April, 23rd 2012

WSJ must-read on women, men and ambition

– Liz Mair

For the past couple of years, I've been banging on a bit about how changes in women's role in society potentially have impacted, and stand to impact, our economy, culture, and so on (and the impact they're having on the relevance of certain political debates involving what we have traditionally come to refer to as "women's issues"-- something that, by the way, increasingly strikes me as a rather outdated, outmoded and not particularly meaningful term).

In this Atlantic piece, some of these changes are discussed rather extensively, pushing the question alluded to in the title-- are we facing the "end of men" in some or any respect(s), or will we be?

This piece from the WSJ last week is a must-read, and similarly begs some questions about what our society-- and gender roles-- might look like in 20 years.  

Young women, who have already passed young men in education, are now more career-driven as well, according to a survey released Thursday.Young women, who have already passed young men in education, are now more career-driven as well, according to a survey released Thursday.

About two-thirds of women between ages 18 and 34 cited a high-paying career among their top life priorities, compared with just 59% of young men, the Pew Research Center in Washington said. That was a reversal from 1997, when 56% of women rated a high-paying career high on their list of priorities, less than the 58% of men surveyed back then, according to Pew. The research is based on phone surveys of 1,181 women and 1,308 men.

The Pew survey suggests women's growing economic power is upending long-standing perceptions of work, marriage and family—though not at the expense of raising children. Indeed, while young women now put a higher value than men on their career, roughly six in 10 women ages 18 to 34 said being a good parent was one of the most important things in their life. That was up 17 percentage points from 1997.

Women "are not saying they want career success at the expense of these other things," said Kim Parker, associate director of Pew Social and Demographic Trends.

Women may also be responding to the reality that in many cases they will be bigger contributors to their family income than their mothers were. Though men still make more than women, their median earnings have been stagnant since the 1970s, adjusted for inflation, putting an increasing share of families' financial burden on women.


Women have long been accumulating economic heft, accounting for 47% of the nation's overall labor force, up from about a third in 1960. Young women first eclipsed men in college attainment in the early 1990s, and the gap has grown wider. About 44% of women 18 to 24 were enrolled in college or a graduate program in October 2010, compared with 38% of men the same age.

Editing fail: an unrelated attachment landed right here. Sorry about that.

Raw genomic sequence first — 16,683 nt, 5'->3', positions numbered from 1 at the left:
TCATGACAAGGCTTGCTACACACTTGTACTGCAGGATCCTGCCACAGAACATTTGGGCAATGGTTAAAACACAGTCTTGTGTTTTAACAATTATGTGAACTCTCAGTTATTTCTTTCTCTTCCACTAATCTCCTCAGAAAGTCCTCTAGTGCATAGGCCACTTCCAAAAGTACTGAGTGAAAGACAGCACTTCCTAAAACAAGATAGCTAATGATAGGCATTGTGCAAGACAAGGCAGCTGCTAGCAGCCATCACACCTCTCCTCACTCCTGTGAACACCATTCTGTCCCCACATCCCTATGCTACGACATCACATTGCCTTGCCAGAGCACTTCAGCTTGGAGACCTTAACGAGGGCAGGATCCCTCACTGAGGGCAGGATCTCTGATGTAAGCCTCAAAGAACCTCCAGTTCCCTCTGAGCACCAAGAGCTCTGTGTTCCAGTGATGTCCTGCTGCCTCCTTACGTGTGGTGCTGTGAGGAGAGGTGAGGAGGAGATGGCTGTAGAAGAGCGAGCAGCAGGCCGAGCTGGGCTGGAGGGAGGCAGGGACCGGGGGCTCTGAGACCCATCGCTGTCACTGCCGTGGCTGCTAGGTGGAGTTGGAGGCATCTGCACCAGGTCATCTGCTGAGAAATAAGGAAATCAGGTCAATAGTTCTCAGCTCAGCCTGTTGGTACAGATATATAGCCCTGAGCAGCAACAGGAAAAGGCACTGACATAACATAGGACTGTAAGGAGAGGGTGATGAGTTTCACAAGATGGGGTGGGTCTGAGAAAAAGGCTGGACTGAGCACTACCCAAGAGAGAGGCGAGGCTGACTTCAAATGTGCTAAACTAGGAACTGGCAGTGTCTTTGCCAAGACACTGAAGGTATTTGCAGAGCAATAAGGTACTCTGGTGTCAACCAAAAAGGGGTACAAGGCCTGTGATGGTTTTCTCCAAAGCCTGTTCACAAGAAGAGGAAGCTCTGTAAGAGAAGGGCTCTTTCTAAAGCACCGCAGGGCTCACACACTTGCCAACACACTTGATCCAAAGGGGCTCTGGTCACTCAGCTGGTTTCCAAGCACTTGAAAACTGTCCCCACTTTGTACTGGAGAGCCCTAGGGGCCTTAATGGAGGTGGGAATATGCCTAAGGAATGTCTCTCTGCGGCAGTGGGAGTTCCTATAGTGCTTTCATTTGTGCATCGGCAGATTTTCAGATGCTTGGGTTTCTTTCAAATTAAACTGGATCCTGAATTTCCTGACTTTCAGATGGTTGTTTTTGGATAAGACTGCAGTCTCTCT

According to the Pew survey, a much smaller share of women between ages 35 and 64 say having a prosperous career is among the most important things to them.

I don't have a particular conclusion to reach here except to say that goodness, things certainly have changed over the past 30 years, and this trend is probably another reason why, when in a political context I discuss so-called "women's issues" with my mother and others of her generation, I feel like we're operating distinctly not on the same wavelength. It is also one thing that likely explains why I continue to be deeply uncomfortable with political discourse that focuses on fixing our economy or our society or our culture (or insert another appropriate ill here) by resuscitating policies that worked 20 or 30 or 40 years ago. Not only are policies like that likely to already be rather outdated, how much more outdated could they appear to be in five or ten years' time? I fear the inevitable answer there is "quite a bit."

It would be nice to believe that the economic challenges we've been facing over the past few years are purely cyclical (we have ideas that have been tested for dealing with those). But I suspect they are in many cases structural, and I think changes like those that we're seeing where gender roles and characteristics-- like relative levels of ambition, educational pursuits, and entrepreneurship levels-- are concerned add an extra layer of complexity when we're thinking about the nature of the problem(s) we face and how (or perhaps even whether) we attempt to fix (all of) them. 

No real conclusions; just a bit of food for thought, and a general note that the times they are a'changin... [intro]



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